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List of Fisheries for 2016

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AGENCY:

National Marine Fisheries Service (NMFS), National Oceanic and Atmospheric Administration (NOAA), Commerce.

ACTION:

Final rule.

SUMMARY:

The National Marine Fisheries Service (NMFS) publishes its final List of Fisheries (LOF) for 2016, as required by the Marine Mammal Protection Act (MMPA). The final LOF for 2016 reflects new information on interactions between commercial fisheries and marine mammals. NMFS must classify each commercial fishery on the LOF into one of three categories under the MMPA based upon the level of mortality and serious injury of marine mammals that occurs incidental to each fishery. The classification of a fishery on the LOF determines whether participants in that fishery are subject to certain provisions of the MMPA, such as registration, observer coverage, and take reduction plan (TRP) requirements. In addition, NMFS begins publishing online fact sheets for Category III fisheries on a rolling basis.

DATES:

The effective date of this final rule is May 9, 2016.

ADDRESSES:

Chief, Marine Mammal and Sea Turtle Conservation Division, Office of Protected Resources, NMFS, 1315 East-West Highway, Silver Spring, MD 20910.

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FOR FURTHER INFORMATION CONTACT:

Lisa White, Office of Protected Resources, 301-427-8494; Allison Rosner, Greater Atlantic Region, 978-281-9328; Jessica Powell, Southeast Region, 727-824-Start Printed Page 205515312; Elizabeth Petras, West Coast Region, 206-526-6155; Bridget Mansfield, Alaska Region, 907-586-7642; Dawn Golden, Pacific Islands Region, 808-725-5000. Individuals who use a telecommunications device for the hearing impaired may call the Federal Information Relay Service at 1-800-877-8339 between 8 a.m. and 4 p.m. Eastern time, Monday through Friday, excluding Federal holidays.

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SUPPLEMENTARY INFORMATION:

What is the list of fisheries?

Section 118 of the MMPA requires NMFS to place all U.S. commercial fisheries into one of three categories based on the level of incidental mortality and serious injury of marine mammals occurring in each fishery (16 U.S.C. 1387(c)(1)). The classification of a fishery on the LOF determines whether participants in that fishery may be required to comply with certain provisions of the MMPA, such as registration, observer coverage, and take reduction plan requirements. NMFS must reexamine the LOF annually, considering new information in the Marine Mammal Stock Assessment Reports (SARs) and other relevant sources, and publish in the Federal Register any necessary changes to the LOF after notice and opportunity for public comment (16 U.S.C. 1387 (c)(1)(C)).

How does NMFS determine in which category a fishery is placed?

The definitions for the fishery classification criteria can be found in the implementing regulations for section 118 of the MMPA (50 CFR 229.2). The criteria are also summarized here.

Fishery Classification Criteria

The fishery classification criteria consist of a two-tiered, stock-specific approach that first addresses the total impact of all fisheries on each marine mammal stock and then addresses the impact of individual fisheries on each stock. This approach is based on consideration of the rate, in numbers of animals per year, of incidental mortalities and serious injuries of marine mammals due to commercial fishing operations relative to the potential biological removal (PBR) level for each marine mammal stock. The MMPA (16 U.S.C. 1362 (20)) defines the PBR level as the maximum number of animals, not including natural mortalities, that may be removed from a marine mammal stock while allowing that stock to reach or maintain its optimum sustainable population. This definition can also be found in the implementing regulations for section 118 of the MMPA (50 CFR 229.2).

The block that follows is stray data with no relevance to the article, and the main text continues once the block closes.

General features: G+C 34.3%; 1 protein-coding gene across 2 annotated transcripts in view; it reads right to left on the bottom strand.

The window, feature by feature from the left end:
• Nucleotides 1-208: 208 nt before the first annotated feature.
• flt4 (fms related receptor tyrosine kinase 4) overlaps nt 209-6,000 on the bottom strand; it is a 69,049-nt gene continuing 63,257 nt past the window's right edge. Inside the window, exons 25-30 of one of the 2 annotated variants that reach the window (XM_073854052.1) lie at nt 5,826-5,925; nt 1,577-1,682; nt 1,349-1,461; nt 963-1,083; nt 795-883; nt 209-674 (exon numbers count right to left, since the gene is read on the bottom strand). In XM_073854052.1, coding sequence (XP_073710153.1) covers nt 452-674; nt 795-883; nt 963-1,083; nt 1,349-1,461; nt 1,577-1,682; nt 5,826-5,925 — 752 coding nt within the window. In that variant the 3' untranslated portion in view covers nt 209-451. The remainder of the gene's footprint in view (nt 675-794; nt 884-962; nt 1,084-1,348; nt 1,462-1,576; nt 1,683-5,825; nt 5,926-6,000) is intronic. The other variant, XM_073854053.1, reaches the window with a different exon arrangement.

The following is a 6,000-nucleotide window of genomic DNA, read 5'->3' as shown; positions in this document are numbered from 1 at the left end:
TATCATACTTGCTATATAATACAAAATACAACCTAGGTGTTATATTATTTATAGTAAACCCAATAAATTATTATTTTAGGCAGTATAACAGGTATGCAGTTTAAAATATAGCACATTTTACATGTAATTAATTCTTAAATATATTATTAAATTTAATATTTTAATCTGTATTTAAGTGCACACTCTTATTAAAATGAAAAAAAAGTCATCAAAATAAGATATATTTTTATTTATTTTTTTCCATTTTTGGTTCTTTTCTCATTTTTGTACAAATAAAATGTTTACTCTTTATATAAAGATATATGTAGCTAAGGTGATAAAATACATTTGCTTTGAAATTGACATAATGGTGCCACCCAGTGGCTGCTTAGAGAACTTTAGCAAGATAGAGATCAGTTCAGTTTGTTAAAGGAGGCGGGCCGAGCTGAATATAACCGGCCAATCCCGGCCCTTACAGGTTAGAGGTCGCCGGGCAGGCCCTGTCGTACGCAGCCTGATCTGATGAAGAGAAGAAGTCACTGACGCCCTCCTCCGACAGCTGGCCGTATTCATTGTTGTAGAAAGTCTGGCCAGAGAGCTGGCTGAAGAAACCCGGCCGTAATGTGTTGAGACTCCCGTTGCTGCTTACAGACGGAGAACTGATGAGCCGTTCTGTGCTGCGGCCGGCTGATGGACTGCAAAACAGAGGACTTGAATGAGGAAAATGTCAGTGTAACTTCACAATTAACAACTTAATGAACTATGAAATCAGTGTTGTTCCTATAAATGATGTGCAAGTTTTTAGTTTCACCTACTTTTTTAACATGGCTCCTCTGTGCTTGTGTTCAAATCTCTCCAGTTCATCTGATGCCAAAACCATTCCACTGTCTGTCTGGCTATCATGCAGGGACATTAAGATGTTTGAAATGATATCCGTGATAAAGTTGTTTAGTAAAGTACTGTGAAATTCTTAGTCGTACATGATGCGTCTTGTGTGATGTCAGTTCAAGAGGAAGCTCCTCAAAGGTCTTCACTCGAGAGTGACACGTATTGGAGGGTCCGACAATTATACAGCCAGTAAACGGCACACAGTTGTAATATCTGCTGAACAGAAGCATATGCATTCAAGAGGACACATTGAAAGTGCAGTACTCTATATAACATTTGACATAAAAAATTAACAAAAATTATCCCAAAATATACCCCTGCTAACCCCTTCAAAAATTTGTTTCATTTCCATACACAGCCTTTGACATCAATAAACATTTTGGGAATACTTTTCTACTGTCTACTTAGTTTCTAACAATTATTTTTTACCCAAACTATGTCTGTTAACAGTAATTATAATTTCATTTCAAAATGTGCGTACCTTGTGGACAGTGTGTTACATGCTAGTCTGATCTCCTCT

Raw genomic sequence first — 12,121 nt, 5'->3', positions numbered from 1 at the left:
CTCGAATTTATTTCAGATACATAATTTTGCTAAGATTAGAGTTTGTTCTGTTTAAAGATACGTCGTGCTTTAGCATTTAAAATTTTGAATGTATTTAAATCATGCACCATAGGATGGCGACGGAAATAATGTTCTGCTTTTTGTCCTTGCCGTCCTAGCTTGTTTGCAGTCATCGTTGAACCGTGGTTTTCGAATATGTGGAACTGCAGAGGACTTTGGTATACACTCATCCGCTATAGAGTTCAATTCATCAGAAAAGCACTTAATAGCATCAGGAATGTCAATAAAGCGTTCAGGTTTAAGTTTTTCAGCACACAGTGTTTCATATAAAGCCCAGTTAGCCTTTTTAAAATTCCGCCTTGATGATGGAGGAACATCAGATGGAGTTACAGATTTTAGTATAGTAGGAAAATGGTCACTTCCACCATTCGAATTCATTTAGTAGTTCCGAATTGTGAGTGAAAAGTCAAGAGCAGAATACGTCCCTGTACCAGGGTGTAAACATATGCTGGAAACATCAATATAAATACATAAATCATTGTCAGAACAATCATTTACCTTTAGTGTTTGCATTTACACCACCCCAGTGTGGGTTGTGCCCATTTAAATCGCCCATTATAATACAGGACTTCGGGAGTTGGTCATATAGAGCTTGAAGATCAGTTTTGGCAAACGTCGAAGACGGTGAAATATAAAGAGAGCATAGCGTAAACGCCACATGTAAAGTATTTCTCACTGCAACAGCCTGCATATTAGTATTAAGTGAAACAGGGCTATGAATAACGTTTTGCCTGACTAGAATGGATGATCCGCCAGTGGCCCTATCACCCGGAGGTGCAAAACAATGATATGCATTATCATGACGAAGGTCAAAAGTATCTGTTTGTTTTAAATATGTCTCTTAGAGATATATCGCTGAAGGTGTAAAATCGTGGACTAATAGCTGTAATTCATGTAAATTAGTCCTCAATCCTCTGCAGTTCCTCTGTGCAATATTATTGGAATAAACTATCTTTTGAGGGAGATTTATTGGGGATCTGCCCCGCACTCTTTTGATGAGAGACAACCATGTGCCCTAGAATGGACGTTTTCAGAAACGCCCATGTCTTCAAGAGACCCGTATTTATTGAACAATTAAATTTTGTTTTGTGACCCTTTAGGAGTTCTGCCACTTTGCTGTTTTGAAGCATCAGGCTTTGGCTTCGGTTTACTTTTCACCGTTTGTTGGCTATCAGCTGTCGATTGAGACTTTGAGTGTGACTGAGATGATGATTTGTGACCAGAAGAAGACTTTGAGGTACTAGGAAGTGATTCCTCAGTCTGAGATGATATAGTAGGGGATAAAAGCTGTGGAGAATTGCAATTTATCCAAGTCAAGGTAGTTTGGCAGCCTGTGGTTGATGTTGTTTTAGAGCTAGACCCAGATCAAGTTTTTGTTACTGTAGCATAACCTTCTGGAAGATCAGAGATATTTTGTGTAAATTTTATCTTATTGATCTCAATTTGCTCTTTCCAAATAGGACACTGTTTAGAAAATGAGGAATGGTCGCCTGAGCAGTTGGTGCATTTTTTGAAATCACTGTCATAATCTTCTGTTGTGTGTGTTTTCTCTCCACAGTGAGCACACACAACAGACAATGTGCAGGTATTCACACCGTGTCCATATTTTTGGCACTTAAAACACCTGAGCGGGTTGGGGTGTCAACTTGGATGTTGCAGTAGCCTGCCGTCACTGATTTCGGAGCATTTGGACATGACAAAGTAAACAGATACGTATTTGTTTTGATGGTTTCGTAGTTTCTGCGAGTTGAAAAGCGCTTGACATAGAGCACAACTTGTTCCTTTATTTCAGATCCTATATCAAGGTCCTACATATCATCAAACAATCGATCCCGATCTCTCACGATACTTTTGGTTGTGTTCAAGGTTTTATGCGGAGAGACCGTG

Tier 1: Tier 1 considers the cumulative fishery mortality and serious injury for a particular stock. If the total annual mortality and serious injury of a marine mammal stock, across all fisheries, is less than or equal to 10 percent of the PBR level of the stock, all fisheries interacting with the stock will be placed in Category III (unless those fisheries interact with other stock(s) in which total annual mortality and serious injury is greater than 10 percent of PBR). Otherwise, these fisheries are subject to the next tier (Tier 2) of analysis to determine their classification.

Tier 2: Tier 2 considers fishery-specific mortality and serious injury for a particular stock.

Category I: Annual mortality and serious injury of a stock in a given fishery is greater than or equal to 50 percent of the PBR level (i.e., frequent incidental mortality and serious injury of marine mammals).

Category II: Annual mortality and serious injury of a stock in a given fishery is greater than 1 percent and less than 50 percent of the PBR level (i.e., occasional incidental mortality and serious injury of marine mammals).

Category III: Annual mortality and serious injury of a stock in a given fishery is less than or equal to 1 percent of the PBR level (i.e., a remote likelihood of or no known incidental mortality and serious injury of marine mammals).

Additional details regarding how the categories were determined are provided in the preamble to the final rule implementing section 118 of the MMPA (60 FR 45086, August 30, 1995).